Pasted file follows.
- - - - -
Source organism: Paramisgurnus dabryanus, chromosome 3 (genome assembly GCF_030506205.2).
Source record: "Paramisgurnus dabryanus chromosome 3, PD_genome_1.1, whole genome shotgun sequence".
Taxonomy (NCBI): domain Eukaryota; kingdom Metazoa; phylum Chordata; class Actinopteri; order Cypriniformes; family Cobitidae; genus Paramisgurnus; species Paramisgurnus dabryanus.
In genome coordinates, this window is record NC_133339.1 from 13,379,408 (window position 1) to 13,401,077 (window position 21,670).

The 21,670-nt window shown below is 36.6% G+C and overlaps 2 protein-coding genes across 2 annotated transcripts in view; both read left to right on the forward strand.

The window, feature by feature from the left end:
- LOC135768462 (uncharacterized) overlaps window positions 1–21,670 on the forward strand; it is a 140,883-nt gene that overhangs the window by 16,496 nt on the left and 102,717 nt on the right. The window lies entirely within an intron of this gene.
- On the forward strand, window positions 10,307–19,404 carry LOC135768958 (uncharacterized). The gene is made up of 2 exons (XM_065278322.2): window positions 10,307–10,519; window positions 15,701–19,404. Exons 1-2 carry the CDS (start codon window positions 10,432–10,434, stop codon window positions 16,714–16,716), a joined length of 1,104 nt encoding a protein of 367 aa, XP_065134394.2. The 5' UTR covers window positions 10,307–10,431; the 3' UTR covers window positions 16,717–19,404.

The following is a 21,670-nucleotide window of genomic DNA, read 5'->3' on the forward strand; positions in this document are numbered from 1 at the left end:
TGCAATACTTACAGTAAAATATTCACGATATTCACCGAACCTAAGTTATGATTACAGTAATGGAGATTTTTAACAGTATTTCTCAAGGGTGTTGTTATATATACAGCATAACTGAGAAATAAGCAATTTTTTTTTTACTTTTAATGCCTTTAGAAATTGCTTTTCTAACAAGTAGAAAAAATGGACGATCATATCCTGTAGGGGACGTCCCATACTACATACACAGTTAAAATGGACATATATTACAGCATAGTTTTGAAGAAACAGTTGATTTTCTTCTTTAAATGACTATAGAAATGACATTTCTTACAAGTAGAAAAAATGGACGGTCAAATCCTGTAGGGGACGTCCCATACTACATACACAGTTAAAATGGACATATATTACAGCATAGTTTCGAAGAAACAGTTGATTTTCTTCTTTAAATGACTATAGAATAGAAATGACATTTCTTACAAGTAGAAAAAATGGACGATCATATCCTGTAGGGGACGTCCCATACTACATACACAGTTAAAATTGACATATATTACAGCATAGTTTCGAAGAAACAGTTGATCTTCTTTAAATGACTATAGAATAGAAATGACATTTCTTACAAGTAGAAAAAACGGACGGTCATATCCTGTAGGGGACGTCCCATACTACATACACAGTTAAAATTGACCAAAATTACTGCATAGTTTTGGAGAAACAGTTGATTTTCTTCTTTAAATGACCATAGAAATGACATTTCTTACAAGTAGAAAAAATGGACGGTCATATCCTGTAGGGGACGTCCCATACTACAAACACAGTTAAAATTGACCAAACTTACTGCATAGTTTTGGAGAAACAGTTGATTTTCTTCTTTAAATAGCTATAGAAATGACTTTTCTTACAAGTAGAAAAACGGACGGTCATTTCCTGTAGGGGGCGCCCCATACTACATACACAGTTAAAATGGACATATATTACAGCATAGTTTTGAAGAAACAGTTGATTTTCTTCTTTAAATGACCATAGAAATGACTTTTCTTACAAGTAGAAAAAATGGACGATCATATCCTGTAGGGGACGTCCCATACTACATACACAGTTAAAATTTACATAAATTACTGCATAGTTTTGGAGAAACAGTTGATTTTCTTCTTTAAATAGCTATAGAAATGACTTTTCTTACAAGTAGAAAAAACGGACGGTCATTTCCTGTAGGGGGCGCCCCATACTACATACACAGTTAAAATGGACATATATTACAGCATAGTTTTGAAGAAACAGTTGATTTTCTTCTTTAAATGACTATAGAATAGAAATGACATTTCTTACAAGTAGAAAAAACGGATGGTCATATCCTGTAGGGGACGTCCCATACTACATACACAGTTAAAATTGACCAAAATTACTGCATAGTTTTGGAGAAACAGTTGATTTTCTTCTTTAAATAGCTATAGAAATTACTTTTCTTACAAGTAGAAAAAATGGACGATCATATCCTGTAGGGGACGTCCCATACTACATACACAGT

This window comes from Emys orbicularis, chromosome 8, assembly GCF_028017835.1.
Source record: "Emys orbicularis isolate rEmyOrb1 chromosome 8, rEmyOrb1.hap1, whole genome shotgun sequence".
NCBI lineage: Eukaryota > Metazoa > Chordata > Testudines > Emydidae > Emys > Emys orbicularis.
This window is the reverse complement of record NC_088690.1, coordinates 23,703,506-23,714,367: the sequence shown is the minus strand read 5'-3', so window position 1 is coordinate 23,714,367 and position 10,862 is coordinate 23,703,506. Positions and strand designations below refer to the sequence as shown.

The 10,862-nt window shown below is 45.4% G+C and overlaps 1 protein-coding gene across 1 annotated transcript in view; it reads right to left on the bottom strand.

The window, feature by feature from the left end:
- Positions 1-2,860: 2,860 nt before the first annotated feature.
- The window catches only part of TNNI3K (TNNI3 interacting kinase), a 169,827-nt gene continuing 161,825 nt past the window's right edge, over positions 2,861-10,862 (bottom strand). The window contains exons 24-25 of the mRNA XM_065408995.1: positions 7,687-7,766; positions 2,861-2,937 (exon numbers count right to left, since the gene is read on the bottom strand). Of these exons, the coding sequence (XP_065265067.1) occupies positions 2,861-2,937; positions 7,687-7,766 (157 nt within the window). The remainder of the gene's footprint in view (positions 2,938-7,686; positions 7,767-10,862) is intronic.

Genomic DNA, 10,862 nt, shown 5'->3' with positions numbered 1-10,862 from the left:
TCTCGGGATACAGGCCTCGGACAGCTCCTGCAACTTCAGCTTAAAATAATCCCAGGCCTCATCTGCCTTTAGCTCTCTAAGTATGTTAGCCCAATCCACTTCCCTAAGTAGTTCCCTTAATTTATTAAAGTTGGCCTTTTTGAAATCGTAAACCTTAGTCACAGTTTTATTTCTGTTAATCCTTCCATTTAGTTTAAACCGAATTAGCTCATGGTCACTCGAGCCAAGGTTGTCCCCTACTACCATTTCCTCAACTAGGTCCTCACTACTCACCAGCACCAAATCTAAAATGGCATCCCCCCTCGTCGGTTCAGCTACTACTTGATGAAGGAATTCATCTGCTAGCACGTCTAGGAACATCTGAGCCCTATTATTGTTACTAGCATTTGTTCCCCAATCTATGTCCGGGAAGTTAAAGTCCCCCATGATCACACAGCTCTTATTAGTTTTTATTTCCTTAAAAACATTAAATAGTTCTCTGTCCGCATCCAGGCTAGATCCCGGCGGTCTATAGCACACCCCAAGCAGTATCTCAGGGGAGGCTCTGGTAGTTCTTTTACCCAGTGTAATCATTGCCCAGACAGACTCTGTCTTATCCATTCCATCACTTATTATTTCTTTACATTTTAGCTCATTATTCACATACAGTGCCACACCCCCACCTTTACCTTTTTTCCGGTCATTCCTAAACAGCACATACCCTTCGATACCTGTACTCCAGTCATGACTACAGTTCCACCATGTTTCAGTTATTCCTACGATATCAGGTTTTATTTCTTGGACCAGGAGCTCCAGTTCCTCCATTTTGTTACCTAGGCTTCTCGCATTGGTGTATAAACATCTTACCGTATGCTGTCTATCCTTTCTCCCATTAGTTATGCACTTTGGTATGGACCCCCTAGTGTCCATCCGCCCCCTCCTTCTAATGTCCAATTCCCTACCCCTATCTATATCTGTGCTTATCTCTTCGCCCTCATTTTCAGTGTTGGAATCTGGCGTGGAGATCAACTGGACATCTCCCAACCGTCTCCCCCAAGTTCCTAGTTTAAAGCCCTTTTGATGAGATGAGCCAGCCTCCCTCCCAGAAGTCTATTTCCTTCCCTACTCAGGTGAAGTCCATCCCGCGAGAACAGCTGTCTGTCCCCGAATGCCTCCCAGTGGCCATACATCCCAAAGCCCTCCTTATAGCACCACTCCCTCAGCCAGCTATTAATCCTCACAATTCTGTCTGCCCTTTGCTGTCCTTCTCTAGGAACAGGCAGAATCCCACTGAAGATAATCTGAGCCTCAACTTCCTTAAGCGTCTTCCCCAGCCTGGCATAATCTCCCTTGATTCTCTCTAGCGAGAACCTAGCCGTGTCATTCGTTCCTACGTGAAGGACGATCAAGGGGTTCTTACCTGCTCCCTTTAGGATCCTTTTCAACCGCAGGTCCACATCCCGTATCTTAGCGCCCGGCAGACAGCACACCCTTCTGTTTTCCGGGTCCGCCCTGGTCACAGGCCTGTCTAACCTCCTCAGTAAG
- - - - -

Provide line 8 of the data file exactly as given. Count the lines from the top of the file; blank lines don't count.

- On the forward strand, window positions 10,307–19,404 carry LOC135768958 (uncharacterized). The gene is made up of 2 exons (XM_065278322.2): window positions 10,307–10,519; window positions 15,701–19,404. Exons 1-2 carry the CDS (start codon window positions 10,432–10,434, stop codon window positions 16,714–16,716), a joined length of 1,104 nt encoding a protein of 367 aa, XP_065134394.2. The 5' UTR covers window positions 10,307–10,431; the 3' UTR covers window positions 16,717–19,404.